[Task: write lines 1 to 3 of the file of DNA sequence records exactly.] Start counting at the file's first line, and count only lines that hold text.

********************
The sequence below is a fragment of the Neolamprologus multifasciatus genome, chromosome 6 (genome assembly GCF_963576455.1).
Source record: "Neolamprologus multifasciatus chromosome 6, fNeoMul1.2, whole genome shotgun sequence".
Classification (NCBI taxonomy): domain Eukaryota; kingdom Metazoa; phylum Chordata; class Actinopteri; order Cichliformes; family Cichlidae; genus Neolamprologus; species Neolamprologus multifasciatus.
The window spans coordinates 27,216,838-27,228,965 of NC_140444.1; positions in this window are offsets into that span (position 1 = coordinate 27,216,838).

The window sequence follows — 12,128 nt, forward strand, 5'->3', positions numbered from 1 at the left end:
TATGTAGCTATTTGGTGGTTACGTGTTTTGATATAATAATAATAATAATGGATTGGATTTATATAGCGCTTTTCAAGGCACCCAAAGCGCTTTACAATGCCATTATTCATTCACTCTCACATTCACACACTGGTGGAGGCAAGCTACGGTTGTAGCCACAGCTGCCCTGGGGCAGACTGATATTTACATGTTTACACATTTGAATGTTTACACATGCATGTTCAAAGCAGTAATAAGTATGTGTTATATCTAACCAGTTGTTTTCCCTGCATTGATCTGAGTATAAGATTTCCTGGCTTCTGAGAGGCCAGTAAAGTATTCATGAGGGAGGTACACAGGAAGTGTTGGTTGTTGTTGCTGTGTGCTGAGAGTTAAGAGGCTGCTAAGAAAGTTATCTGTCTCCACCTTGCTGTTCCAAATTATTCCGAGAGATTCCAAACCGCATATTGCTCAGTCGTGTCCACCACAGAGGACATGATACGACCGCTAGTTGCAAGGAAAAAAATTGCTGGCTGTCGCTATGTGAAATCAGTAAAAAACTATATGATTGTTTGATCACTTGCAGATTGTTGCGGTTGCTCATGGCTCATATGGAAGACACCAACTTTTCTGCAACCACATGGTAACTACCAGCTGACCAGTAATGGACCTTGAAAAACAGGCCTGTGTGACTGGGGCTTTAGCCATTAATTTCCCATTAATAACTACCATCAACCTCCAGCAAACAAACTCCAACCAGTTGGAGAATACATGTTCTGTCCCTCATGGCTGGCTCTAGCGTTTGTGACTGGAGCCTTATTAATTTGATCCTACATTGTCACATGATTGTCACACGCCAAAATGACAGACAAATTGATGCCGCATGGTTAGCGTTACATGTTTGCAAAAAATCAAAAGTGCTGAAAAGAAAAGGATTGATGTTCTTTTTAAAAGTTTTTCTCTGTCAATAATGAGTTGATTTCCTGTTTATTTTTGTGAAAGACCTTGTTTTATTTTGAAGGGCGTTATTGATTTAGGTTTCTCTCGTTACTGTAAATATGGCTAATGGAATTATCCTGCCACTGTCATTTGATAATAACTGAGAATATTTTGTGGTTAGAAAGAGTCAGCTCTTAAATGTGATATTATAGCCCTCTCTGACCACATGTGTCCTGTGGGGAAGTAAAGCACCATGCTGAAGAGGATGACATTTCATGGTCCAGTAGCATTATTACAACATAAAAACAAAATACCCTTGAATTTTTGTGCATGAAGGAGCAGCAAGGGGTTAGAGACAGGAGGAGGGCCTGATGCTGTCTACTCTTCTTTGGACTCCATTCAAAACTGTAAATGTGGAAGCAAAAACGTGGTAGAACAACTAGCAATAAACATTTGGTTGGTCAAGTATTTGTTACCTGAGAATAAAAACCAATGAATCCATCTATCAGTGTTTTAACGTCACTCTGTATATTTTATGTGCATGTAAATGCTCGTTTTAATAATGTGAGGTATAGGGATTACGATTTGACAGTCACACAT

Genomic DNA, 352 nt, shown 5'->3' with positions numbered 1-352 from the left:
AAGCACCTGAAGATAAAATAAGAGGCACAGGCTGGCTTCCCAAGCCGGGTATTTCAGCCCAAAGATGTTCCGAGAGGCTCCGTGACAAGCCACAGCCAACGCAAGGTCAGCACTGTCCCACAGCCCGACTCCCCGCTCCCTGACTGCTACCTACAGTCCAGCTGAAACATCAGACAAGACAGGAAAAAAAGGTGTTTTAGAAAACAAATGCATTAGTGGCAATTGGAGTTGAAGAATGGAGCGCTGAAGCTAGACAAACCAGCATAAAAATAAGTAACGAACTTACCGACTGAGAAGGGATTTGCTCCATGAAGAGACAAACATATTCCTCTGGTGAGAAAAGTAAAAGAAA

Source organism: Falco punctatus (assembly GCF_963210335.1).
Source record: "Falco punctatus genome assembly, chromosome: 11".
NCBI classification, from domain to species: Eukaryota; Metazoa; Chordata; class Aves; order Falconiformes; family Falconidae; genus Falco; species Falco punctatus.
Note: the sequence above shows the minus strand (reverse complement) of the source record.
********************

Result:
The sequence below is a fragment of the Neolamprologus multifasciatus genome, chromosome 6 (genome assembly GCF_963576455.1).
Source record: "Neolamprologus multifasciatus chromosome 6, fNeoMul1.2, whole genome shotgun sequence".
Classification (NCBI taxonomy): domain Eukaryota; kingdom Metazoa; phylum Chordata; class Actinopteri; order Cichliformes; family Cichlidae; genus Neolamprologus; species Neolamprologus multifasciatus.